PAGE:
Increase in airway resistance in patients with asthma.
β 1-selective blocker are not sufficiently specific to
completely avoid interactions with β 2 adrenoceptors.
Many patients may tolerate these drugs & the benefits e.g.
in patients with concomitant ischemic heart disease,
may outweigh the risks.
Effects on the Eye
Reduce intraocular pressure in glaucoma by decreasing
aqueous humor production.
The open-angle glaucoma is a chronic condition, and
treatment is largely pharmacologic.
Glaucoma is treated by:
1- reduction of aqueous humor secretion.
2- enhancement of aqueous out-flow.
Drugs useful in reducing intraocular pressure:
1-cholinomimetics
2-α agonists
3- β blockers
4- prostaglandin F2 analogs.
5- diuretics
Prostaglandin analogs & β blockers are the most
popular.
• Metabolic and Endocrine Effects
• Beta-receptor antagonists inhibit lipolysis.
• Glycogenolysis in the liver is inhibited after β
2-receptor blockade.
• β –blockers should be used with caution in
insulin-dependent diabetic patients.
Effects Not Related to Beta-Blockade
Partial agonists Pindolol & Penbutolol are
useful in patients who develop bradycardia or
bronchoconstriction.
Local anesthetic action the concentration in
plasma is too low for the anesthetic effects .
These membrane-stabilizing β- blockers are not
used topically on the eye, where local
anesthesia of the cornea would be undesirable.
Sotalol is a nonselective β blocker that has
marked class III antiarrhythmic effects,
reflecting potassium channel blockade (used
to treat both ventricular & supraventricular
arrhythmias).
Specific Agents
• Propranolol
• Prototype of β -blocking drug.
• Low and dose-dependent bioavailability &there is
great individual variability in the plasma concentrations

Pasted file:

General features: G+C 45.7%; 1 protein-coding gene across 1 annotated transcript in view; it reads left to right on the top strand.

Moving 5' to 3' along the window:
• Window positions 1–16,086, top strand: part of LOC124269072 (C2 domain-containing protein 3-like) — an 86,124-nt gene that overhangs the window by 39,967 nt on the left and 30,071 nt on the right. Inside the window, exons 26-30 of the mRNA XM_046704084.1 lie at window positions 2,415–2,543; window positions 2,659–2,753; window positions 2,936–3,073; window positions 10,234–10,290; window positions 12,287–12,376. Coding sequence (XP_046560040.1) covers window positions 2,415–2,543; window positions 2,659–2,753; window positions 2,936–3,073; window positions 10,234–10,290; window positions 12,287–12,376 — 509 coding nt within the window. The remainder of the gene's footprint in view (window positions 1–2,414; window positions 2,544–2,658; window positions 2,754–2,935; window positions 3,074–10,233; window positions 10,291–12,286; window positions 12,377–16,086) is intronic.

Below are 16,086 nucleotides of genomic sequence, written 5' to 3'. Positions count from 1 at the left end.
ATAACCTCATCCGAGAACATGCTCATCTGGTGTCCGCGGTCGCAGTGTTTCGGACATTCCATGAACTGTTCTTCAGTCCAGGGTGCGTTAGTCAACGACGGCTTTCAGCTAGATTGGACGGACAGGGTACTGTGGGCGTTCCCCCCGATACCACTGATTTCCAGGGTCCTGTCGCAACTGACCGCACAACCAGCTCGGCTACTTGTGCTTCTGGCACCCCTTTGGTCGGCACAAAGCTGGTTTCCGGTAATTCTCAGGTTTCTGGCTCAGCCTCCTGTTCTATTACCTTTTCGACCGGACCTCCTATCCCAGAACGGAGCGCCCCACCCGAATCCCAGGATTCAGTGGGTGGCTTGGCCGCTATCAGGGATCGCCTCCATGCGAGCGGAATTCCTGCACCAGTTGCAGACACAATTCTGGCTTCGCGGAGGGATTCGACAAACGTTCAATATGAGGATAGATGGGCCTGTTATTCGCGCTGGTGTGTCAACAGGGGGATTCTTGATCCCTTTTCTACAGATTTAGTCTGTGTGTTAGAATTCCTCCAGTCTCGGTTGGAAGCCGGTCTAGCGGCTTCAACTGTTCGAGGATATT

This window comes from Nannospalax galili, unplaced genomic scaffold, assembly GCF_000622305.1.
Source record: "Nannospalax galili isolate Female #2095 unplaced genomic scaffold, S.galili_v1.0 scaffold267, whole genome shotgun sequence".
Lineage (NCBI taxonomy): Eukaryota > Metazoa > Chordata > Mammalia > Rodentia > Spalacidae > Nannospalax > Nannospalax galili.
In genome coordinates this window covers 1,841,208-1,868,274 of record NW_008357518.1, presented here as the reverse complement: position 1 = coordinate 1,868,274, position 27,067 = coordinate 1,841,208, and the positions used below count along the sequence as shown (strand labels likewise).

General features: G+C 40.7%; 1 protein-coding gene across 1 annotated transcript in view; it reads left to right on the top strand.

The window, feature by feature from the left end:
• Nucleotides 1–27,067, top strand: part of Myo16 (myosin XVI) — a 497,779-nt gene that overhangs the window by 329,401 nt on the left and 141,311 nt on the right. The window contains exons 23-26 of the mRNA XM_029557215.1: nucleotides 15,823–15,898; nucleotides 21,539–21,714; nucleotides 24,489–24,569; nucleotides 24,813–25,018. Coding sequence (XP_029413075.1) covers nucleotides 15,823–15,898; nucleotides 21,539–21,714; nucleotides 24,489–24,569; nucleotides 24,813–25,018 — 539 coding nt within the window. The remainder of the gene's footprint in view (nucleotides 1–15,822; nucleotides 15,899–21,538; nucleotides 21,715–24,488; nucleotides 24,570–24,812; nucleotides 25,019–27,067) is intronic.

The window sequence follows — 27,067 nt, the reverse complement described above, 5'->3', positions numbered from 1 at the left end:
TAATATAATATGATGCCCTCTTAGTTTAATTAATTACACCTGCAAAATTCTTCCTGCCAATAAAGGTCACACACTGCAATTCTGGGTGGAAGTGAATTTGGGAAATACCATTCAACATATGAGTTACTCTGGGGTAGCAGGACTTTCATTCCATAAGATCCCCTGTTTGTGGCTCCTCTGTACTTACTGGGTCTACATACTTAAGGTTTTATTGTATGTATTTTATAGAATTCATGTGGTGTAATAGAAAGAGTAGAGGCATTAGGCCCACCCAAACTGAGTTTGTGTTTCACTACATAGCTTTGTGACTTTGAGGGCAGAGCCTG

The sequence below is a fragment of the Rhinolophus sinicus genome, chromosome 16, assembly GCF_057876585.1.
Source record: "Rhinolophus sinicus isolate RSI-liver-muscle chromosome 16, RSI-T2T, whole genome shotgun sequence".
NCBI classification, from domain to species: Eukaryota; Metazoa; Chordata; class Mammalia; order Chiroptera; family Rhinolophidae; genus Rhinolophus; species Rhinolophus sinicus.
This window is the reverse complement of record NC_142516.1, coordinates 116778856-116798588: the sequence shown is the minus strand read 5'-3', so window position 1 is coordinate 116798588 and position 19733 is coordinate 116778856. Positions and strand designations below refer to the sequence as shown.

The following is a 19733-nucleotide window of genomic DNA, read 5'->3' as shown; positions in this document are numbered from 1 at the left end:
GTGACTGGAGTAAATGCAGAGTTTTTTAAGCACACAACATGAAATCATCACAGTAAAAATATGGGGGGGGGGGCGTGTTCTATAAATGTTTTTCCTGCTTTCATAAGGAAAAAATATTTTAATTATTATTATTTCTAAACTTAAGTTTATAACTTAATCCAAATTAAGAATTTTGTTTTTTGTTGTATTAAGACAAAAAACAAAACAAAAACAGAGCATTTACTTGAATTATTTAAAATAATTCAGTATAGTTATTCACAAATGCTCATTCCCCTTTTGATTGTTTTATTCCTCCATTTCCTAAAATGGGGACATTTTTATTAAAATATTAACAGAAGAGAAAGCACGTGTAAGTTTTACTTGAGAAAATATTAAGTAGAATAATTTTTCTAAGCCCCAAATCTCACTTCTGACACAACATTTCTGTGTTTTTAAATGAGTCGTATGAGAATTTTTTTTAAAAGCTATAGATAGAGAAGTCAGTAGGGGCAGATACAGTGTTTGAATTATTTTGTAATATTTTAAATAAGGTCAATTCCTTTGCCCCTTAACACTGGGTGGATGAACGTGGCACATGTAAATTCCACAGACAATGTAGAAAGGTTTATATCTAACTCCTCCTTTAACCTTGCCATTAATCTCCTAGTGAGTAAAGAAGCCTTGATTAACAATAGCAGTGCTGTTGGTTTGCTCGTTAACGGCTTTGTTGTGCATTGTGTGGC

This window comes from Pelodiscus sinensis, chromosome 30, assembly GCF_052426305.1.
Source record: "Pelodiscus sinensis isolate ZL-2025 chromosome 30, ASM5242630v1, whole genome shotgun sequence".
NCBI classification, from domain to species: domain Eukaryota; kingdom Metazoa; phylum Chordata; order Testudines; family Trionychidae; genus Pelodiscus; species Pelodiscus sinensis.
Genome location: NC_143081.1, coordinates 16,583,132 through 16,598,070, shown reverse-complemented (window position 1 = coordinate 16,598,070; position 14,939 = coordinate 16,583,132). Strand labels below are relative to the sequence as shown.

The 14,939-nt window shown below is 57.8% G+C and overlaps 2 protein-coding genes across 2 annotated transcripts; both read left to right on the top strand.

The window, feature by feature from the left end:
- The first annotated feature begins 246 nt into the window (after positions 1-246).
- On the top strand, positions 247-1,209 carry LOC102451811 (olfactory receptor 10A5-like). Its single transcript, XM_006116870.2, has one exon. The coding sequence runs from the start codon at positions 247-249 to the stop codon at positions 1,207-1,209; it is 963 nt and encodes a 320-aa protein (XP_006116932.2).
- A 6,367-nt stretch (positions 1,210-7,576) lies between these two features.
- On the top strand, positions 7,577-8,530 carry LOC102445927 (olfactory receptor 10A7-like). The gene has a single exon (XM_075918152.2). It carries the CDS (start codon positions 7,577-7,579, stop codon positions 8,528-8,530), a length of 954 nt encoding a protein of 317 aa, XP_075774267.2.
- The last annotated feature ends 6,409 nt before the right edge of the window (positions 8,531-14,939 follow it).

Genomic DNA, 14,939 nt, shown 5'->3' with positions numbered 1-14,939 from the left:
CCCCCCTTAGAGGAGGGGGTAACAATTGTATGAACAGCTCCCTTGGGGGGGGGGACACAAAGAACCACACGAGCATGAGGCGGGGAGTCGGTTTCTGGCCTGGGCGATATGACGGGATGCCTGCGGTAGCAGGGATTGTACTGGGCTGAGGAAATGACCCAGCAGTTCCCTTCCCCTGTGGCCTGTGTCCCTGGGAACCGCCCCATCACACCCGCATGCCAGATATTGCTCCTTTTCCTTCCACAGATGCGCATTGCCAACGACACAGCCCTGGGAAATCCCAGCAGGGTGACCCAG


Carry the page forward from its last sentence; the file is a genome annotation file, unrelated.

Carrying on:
achieved after oral propranolol.
• No partial agonist action at β receptors.
• Metoprolol, Atenolol.
• β1-selective antagonists, Safer in asthma, but their β
1 selectivity is modest, so they should be used with
great caution in patients with a history of asthma.
• However, the benefits may exceed the risks, eg, in
patients with myocardial infarction.
• Beta1-selective antagonists are preferred in patients
with diabetes or peripheral vascular disease since
β 2 receptors are important in liver (recovery from
hypoglycemia) and blood vessels (vasodilation).
Nebivolol, the most highly selective β 1 blocker, causes
vasodilation due to nitric oxide pathway.
Nadolol, has a very long duration of action.
Timolol, nonselective used topically to treat glaucoma.
Pindolol, acebutolol, and celiprolol.
Have partial β -agonist activity.
Effective in hypertension & angina and less likely to
cause bronchoconstriction, bradycardia and
abnormalities in plasma lipids.
Pindolol, non-selective beta-adrenoceptor/5-HT1A
antagonist accelerates the antidepressant effect of
selective serotonin reuptake inhibitors (SSRI).
Celiprolol, a β 1-selective antagonist with a partial β2 agonist activity & may have less adverse
bronchoconstrictor effect in asthma and may even
promote bronchodilation.
Acebutolol is also a β 1-selective antagonist.
• Labetalol